She contacted the water provider which advised it could only apply 50% of the rebate because her son, who was not a pensioner, was also listed as an account holder. She said that her son did not live at the supply address and that her name was incorrectly changed to “The Estate Of” on the bills. Further, the bills were putting her under financial distress, noting that there were increased costs due to COVID-19. She said that she had contacted the water provider on multiple occasions and was not happy with the customer service she received.
We contacted the water provider about the complaint. Following a review of the available information, we advised the customer that the water provider had appropriately applied 50% of the pensioner concession to the billing of the account, in accordance with the eligibility criteria, and that the account holder names had been corrected. We also provided general information about the pensioner rebate. In response to the customer’s financial concerns We also referred the customer to the water provider’s customer assistance team to discuss flexible payment options and the Payment Assistance Scheme (PAS).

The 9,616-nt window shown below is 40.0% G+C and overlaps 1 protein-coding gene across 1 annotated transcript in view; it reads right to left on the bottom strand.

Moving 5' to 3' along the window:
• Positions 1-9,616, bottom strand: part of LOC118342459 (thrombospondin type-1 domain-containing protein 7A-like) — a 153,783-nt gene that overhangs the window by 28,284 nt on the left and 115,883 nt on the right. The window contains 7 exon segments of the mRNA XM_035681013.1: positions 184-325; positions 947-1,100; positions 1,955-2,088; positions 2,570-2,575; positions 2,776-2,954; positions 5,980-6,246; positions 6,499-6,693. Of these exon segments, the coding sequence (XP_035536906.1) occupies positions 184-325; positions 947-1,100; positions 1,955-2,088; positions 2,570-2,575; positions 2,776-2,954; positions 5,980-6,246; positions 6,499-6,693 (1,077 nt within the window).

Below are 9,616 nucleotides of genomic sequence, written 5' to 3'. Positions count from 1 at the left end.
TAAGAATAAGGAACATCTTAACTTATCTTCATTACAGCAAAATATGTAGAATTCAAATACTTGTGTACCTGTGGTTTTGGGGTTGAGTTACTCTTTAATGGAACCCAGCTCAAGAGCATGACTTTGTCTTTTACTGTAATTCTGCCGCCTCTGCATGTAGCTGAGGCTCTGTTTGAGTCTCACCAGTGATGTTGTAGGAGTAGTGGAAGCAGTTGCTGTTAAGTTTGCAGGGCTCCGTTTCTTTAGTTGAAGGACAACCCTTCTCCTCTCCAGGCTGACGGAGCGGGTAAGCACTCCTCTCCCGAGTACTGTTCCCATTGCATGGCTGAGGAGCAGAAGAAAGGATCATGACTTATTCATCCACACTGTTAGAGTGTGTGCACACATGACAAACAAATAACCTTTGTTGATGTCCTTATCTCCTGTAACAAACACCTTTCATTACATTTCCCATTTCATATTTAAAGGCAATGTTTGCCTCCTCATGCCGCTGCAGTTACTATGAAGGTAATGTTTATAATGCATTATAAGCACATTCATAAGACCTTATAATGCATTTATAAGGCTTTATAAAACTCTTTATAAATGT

Similar complaints from customers
We received similar complaints from customers regarding the calculation and application of rebates, including where there are multiple people living at the premises. This highlights the need for rebate information to be available to customers, which can assist them to understand the eligibility requirements, the calculation method and application process.
Customers may incur costs due to water related problems. Limited access to, or knowledge of, claim processes can create difficulties for customers.
Customer engages private plumber, when provider would have fixed the problem for free